All Grown Up: Juvenile Idiopathic Arthritis and Rheumatoid Arthritis. The joint pain, swelling, fatigue and other symptoms of JIA can fade away over months or .
To understand if your child's juvenile arthritis is in remission, find out what being in remission. at the Childhood Arthritis and Rheumatology Research Alliance (
In the United States, JRA is the most common term to encompass all of the types of arthritis diseases that children can get, but there are several other terms that .
Learn about juvenile idiopathic arthritis, a specific kind of arthritis that usually occurs. The joints can become stiff, swollen, painful, and warm to the touch.. Sometimes the symptoms just go away with treatment, which is known as remission.
In the case of juvenile idiopathic arthritis, however, things can quickly get. If untreated, the inflammation can eat away at the cartilage and surrounding bone.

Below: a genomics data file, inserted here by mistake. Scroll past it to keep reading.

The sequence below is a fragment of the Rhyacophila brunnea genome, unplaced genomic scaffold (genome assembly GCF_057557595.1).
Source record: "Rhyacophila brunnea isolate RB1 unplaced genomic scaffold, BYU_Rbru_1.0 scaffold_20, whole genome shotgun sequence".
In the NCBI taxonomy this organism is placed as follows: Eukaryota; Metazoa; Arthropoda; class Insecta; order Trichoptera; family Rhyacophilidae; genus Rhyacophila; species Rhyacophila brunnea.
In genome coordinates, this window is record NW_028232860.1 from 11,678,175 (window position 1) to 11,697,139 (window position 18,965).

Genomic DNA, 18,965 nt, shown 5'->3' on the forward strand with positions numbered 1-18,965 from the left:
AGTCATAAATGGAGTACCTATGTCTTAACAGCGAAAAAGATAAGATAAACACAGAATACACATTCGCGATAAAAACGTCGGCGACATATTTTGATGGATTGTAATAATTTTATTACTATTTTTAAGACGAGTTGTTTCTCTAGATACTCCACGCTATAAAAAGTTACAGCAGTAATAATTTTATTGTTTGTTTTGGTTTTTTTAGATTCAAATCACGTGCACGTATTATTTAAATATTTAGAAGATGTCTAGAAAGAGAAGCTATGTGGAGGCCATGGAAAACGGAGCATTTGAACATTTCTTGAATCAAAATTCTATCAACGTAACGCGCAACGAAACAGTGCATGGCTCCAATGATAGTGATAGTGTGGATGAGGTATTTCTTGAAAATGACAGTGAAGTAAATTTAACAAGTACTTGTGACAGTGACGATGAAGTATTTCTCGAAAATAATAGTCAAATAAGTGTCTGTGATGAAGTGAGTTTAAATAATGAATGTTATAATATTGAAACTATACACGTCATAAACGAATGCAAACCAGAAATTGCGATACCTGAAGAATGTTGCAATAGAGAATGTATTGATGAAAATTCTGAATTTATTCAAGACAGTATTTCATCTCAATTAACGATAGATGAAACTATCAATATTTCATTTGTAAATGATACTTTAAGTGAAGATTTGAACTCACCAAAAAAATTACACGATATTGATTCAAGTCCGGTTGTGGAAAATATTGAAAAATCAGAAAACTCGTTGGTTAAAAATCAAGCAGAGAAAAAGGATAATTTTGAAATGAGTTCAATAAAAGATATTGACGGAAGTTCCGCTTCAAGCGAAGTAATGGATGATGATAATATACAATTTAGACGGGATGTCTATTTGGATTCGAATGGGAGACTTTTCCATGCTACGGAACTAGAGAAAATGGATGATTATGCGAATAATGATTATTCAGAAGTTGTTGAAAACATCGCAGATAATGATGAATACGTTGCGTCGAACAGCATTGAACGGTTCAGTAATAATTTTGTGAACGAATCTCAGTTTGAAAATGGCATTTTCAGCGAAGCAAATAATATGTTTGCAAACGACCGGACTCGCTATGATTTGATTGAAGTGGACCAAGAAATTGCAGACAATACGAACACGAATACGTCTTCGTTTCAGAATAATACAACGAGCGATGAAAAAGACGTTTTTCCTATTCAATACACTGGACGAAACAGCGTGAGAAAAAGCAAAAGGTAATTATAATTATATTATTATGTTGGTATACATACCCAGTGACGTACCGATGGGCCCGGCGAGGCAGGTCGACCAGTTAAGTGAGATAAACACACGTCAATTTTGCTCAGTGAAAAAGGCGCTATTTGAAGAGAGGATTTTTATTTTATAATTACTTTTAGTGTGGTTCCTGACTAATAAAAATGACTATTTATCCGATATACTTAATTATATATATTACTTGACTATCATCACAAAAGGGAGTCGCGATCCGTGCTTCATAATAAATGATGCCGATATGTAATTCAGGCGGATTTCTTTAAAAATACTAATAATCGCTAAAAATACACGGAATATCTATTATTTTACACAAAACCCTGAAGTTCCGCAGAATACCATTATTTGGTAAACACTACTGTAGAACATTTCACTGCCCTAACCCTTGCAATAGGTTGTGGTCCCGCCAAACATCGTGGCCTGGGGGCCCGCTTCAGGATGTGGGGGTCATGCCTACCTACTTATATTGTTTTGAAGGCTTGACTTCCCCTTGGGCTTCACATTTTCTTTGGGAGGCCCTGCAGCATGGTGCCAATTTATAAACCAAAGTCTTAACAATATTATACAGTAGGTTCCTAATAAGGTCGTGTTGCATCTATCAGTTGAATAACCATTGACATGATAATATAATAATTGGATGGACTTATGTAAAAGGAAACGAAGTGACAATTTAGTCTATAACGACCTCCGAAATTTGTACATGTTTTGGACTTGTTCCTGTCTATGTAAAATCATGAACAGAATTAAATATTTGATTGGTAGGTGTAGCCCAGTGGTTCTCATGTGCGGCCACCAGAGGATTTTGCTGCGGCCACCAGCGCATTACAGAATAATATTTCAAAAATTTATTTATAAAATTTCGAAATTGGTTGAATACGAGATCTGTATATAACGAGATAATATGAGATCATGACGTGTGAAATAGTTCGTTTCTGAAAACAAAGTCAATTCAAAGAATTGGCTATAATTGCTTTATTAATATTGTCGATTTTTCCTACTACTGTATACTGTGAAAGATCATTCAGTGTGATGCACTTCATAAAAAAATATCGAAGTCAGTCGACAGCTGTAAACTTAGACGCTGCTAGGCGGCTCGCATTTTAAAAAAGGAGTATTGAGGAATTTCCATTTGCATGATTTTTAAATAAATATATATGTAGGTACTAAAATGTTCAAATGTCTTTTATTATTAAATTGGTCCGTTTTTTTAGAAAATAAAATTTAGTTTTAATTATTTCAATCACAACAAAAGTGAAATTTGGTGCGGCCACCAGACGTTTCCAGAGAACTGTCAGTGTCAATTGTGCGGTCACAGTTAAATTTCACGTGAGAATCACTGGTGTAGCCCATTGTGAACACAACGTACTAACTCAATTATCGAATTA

Unlike adult rheumatoid arthritis, which lasts a lifetime, JIA sometimes goes away by the time a child grows up. But because it can potentially harm bone .
Sometimes the signs and symptoms of JRA may go away.. While most children with JRA do well in the long run, parents should be aware of possible long-term .
Some children with JIA have their disease go into remission.. Juvenile arthritis may involve one or many joints and can also cause silent eye inflammation.
There are several different types of juvenile idiopathic arthritis (JIA), some of which are. Most likely type to go away leaving little or no joint damage.. It may come on suddenly or can steadlily involve more joints over a period of months.